SAC Capital Advisors LP may be breaking a record very soon, though it’s likely not one the hedge fund group will be bragging about. In an agreement with federal prosecutors, SAC is likely to pay between $1.2 billion and $1.4 billion in a criminal settlement over insider trading, The Wall Street Journal reports.
Adding to a number of other penalties is a $616 million settlement with the Securities and Exchange Commission, meaning the U.S. government could be receiving up to $2 billion from the company.
Neither party wished to comment on the proceedings, according to the Journal. Steven Cohen, a manager at SAC, claims the firm has done nothing wrong, and a SAC spokesman previously stated to the publication that SAC “never encouraged, promoted or tolerated insider trading and takes its compliance and management obligations seriously.”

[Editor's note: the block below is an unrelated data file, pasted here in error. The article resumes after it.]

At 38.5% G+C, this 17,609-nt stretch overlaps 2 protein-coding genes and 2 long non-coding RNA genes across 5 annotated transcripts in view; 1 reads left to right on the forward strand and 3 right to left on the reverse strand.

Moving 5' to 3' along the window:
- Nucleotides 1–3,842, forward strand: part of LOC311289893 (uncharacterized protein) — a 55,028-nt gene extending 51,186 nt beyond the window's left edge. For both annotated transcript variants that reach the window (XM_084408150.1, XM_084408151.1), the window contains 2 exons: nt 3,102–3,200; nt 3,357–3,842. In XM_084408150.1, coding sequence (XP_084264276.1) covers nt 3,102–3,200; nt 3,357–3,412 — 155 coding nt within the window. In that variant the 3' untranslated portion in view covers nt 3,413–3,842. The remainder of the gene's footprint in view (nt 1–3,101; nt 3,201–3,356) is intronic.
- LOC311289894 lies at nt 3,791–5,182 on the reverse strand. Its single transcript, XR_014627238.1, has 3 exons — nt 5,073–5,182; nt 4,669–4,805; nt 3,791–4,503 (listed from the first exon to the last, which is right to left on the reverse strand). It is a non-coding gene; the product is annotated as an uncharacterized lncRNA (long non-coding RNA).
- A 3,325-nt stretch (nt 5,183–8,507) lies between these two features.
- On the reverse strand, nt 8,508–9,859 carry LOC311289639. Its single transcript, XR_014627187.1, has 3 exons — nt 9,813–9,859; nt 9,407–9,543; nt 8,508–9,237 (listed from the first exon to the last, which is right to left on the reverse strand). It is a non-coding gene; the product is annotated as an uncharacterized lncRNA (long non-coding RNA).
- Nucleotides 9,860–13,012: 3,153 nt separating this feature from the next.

Federal prosecutors are looking for a guilty plea, though, and not just for admittance of poor supervision and record-keeping. U.S. prosecutors are demanding admission of fraud charges. The logic behind SAC Capital’s hesitation has to do with potential lawsuits from alternate investors that might have been injured in the market by the company’s actions.
Just last month, the criminal case settlement was set at $1.8 billion, rather than the present $1.2 billion to $1.4 billion. The reason for the change lies with SAC Capital’s settlement with the Securities and Exchange Commission — which SAC claimed should be deductible from the criminal case settlement, as it deals with the same insider trading issues.
The case must be settled by a November 18 government deadline, according to The Wall Street Journal, at which point the trail against SAC Capital portfolio manager Michael Steinberg — who is charged with insider trading — will commence. Steinberg has pleaded not guilt, as has fellow manager Mathew Maroma, who is up for trial in January. Maroma is charged with what prosecutors call one of the largest discovered insider trading schemes, ringing in at $276 million.
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